Category Archives: Chad Lykins

Shadow Education Private Supplementary Tutoring and Its Implications for Policy Makers in Asia

Mark Bray and Chad Lykins have just published the definitive current statement on supplementary education in Asia, “Shadow Education -Private Supplementary Tutoring and Its Implications for Policy Makers in Asia” as a book (PDF, available for free) through the Asian Development Bank.

Here’s a paragraph from their introduction that offers a flavour of the book:

Private supplementary tutoring is widely known as shadow education, since it mimics the mainstream. As the content of mainstream education changes, so does the content of the shadow. And as the mainstream grows, so does the shadow. This study shows that shadow education has a long history in parts of the region, but in recent decades it has greatly expanded. In the Republic of Korea nearly 90% of elementary students receive some sort of shadow education; and in Hong Kong, China, about 85% of senior secondary students do so. Figures are equally striking in less prosperous parts of the region. In West Bengal, India, nearly 60% of primary school students receive private supplementary tutoring; and in Kazakhstan a similar proportion of students do so at the senior secondary level. Proportions are lower in other countries, but throughout the region the shadow is spreading and intensifying. (p. X)

Countries covered in the book include: Armenia, Azerbaijan, Bangladesh, Brunei, Cambodia, China, Georgia, Hong Kong, India, Indonesia, Japan, Kazakhstan, Korea, Kyrgyzstan, Laos, Malaysia, Maldives, Mongolia, Myanmar, Nepal, Pakistan, Philippines, Singapore, Sri Lanka, Taipei, Tajikistan, Thailand, Turkmenistan, Uzbekistan, Vietnam.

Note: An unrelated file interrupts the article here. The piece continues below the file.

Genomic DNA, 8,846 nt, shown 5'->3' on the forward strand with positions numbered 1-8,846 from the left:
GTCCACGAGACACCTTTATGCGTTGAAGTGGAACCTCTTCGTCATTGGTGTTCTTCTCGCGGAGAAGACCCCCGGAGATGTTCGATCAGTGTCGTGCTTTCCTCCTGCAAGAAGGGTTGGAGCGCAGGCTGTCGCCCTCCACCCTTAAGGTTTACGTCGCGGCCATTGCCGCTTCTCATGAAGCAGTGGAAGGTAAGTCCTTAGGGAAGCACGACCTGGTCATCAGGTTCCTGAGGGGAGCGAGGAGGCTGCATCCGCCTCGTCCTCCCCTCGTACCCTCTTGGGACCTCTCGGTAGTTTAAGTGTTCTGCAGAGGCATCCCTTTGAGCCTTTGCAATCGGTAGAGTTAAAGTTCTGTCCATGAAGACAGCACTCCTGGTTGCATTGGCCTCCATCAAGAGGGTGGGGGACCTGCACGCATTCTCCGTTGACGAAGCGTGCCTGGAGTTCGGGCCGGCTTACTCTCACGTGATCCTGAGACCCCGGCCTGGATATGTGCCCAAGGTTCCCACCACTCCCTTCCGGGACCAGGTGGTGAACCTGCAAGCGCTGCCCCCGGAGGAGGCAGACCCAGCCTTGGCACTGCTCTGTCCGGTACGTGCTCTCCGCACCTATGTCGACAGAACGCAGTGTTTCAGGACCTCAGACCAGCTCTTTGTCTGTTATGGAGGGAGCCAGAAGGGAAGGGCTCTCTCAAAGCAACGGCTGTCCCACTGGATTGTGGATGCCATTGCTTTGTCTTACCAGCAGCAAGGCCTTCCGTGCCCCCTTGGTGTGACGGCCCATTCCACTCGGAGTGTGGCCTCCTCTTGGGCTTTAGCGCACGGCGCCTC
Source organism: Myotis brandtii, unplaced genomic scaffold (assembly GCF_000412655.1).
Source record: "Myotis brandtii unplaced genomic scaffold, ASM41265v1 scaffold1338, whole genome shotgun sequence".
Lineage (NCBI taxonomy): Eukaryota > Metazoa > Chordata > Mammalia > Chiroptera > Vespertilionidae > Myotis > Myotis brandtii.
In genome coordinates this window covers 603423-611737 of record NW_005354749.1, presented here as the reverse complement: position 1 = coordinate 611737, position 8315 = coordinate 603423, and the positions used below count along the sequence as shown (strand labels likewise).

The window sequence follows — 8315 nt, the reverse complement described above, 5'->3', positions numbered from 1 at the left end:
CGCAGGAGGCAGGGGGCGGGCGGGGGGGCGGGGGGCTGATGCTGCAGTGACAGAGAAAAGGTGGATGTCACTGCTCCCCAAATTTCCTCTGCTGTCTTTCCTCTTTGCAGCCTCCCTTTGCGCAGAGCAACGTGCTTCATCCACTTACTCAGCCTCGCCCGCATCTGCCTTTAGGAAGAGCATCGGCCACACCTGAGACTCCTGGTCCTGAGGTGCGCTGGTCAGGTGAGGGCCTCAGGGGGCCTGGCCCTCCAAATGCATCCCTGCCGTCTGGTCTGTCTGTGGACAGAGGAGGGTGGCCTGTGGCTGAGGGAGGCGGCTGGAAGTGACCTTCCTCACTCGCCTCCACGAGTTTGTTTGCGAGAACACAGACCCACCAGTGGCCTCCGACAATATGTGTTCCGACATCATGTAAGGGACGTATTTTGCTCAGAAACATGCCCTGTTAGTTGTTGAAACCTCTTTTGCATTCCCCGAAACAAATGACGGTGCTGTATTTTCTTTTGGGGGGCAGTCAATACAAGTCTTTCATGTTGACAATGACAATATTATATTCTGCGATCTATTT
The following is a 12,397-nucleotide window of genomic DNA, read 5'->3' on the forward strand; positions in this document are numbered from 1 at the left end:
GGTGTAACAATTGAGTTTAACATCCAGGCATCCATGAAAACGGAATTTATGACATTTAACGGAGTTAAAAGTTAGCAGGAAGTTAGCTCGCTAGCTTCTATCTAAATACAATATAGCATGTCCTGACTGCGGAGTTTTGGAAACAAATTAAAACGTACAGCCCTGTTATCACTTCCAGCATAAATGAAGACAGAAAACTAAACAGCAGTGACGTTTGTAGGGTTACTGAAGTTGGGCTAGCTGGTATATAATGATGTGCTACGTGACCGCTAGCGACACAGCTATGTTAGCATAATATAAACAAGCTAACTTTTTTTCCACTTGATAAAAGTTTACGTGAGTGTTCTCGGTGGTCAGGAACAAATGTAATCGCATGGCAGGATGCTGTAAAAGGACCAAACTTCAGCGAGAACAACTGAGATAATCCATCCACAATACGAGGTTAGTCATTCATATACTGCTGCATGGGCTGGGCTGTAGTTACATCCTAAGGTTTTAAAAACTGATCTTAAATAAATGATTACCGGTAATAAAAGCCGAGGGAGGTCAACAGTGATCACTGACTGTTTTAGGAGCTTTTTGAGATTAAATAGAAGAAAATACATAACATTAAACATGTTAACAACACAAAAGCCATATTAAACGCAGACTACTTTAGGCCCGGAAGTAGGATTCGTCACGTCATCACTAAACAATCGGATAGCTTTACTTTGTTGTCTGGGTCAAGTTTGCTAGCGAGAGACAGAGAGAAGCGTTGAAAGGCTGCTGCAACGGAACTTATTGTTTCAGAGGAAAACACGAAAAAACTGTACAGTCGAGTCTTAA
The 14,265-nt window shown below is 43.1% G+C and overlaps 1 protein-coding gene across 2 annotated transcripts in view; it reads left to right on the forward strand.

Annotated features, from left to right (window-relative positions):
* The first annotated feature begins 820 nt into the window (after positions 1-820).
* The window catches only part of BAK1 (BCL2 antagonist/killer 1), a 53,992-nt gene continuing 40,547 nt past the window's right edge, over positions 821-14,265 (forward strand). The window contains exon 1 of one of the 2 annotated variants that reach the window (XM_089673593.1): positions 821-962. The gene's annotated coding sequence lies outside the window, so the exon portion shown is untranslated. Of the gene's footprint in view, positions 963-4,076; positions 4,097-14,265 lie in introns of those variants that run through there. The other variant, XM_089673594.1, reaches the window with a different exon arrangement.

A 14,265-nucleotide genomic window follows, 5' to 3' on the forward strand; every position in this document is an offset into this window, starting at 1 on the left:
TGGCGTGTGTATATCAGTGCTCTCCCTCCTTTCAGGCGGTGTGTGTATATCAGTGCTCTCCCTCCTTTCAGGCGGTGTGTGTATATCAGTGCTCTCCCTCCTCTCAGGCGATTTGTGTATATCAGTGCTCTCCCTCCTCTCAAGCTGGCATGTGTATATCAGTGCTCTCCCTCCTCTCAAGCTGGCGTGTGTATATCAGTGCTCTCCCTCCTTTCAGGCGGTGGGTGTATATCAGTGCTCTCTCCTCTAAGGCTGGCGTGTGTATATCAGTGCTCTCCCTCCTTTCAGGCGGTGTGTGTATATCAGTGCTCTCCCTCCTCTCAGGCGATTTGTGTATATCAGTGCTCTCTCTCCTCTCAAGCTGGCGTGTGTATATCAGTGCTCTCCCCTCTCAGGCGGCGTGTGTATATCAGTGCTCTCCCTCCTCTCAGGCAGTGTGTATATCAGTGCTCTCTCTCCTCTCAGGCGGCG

The report was released just as co-author Mark Bray was awarded was awarded a UNESCO Chair professorship in Comparative Education. Congratulations on the chair and the publication!

AERA 2012: Private Supplementary Tutoring for Secondary School Students in Hong Kong

American Educational Research Association

Apr 15, 10:35-12:05h

Chad Lykins and Mark Bray, Comparative Education Research Centre, Univ of Hong Kong

“Private Supplementary Tutoring for Secondary School Students in Hong Kong: Scale, Nature and Implications”

Studies suggest that private supplementary tutoring is intensifying in scale, intensity, and importance, with many students regarding it as essential to satisfactory academic results. However, there is a lack of evidence about the nature of this tutoring, including the subjects studied, modes of delivery, and costs. This paper presents evidence on private supplementary tutoring from a mixed-method study involving a survey and group interviews with secondary school students in Hong Kong. It then analyzes this evidence in the light of research on the rapid growth and evolving nature of private tutoring in Hong Kong and throughout the world.